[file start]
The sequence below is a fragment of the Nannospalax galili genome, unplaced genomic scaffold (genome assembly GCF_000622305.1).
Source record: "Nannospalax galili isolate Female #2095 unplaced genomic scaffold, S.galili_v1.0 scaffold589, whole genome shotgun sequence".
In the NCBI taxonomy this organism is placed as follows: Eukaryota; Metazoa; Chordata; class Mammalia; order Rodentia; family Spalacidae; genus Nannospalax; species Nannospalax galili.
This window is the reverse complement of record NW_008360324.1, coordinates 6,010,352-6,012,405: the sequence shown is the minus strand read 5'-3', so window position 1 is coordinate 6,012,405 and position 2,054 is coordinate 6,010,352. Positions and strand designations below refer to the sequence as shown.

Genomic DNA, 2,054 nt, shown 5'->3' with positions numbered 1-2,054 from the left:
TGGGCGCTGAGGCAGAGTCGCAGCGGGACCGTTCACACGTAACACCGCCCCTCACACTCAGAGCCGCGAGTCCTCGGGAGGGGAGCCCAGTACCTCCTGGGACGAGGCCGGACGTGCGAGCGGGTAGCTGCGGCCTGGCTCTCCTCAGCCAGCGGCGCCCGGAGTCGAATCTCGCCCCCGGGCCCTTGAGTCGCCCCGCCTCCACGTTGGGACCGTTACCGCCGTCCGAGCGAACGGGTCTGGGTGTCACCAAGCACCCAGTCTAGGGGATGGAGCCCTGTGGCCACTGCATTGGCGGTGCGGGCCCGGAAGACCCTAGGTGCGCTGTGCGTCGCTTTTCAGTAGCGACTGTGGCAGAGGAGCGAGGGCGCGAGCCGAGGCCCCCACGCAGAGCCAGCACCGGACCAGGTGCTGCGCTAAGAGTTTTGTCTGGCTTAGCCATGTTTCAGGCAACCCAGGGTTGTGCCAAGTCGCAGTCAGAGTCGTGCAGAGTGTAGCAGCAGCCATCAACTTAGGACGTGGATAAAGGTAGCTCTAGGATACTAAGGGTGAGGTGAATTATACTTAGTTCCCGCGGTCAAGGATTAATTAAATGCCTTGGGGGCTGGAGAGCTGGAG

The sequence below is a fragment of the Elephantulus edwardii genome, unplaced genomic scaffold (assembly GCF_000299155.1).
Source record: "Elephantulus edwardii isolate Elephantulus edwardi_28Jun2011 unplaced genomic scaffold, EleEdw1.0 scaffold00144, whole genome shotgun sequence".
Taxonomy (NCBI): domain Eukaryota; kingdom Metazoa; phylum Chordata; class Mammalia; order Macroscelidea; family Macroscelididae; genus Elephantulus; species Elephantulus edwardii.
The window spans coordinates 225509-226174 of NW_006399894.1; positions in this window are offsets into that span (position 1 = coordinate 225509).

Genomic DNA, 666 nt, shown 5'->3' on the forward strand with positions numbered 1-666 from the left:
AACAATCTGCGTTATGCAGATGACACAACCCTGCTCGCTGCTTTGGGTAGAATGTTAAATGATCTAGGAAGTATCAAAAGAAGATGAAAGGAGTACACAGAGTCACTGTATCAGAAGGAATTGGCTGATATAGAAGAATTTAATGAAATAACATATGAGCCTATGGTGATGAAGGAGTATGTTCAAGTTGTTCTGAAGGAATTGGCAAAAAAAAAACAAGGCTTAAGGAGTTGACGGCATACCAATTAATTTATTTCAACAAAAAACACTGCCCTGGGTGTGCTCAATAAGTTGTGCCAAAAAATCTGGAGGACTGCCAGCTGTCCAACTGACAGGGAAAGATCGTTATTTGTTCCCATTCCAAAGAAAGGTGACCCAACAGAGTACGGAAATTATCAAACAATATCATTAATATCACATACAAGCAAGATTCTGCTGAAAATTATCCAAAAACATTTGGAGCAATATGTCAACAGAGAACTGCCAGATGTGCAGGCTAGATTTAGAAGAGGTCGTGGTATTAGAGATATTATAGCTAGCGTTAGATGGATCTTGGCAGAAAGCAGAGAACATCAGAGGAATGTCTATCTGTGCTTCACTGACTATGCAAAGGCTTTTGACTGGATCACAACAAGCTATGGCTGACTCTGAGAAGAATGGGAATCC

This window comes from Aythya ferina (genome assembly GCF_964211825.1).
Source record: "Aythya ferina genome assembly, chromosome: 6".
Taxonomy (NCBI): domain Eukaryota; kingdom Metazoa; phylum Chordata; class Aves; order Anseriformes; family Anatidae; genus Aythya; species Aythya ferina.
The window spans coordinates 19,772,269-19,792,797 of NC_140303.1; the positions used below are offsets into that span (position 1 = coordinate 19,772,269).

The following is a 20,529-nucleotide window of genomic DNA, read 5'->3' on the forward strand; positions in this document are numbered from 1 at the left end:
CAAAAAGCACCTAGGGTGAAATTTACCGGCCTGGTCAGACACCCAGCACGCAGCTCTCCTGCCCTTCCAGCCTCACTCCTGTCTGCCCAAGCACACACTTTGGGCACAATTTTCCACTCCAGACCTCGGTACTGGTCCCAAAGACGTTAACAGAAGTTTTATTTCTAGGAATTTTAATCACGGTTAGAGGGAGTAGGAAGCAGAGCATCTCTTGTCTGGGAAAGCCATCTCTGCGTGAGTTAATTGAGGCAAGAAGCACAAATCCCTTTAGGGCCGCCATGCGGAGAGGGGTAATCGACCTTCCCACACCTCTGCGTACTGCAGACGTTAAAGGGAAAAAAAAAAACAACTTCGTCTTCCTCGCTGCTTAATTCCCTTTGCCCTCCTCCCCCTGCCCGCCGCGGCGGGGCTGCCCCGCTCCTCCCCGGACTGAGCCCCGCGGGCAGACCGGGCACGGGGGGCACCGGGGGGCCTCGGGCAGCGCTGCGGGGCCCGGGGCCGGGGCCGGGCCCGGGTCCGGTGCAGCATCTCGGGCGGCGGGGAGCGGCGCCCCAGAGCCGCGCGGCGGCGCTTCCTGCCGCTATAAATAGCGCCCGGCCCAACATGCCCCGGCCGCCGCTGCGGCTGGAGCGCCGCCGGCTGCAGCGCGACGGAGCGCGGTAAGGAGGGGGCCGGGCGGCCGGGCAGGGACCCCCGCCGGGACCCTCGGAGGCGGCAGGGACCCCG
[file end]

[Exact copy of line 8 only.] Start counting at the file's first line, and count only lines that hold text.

Source record: "Elephantulus edwardii isolate Elephantulus edwardi_28Jun2011 unplaced genomic scaffold, EleEdw1.0 scaffold00144, whole genome shotgun sequence".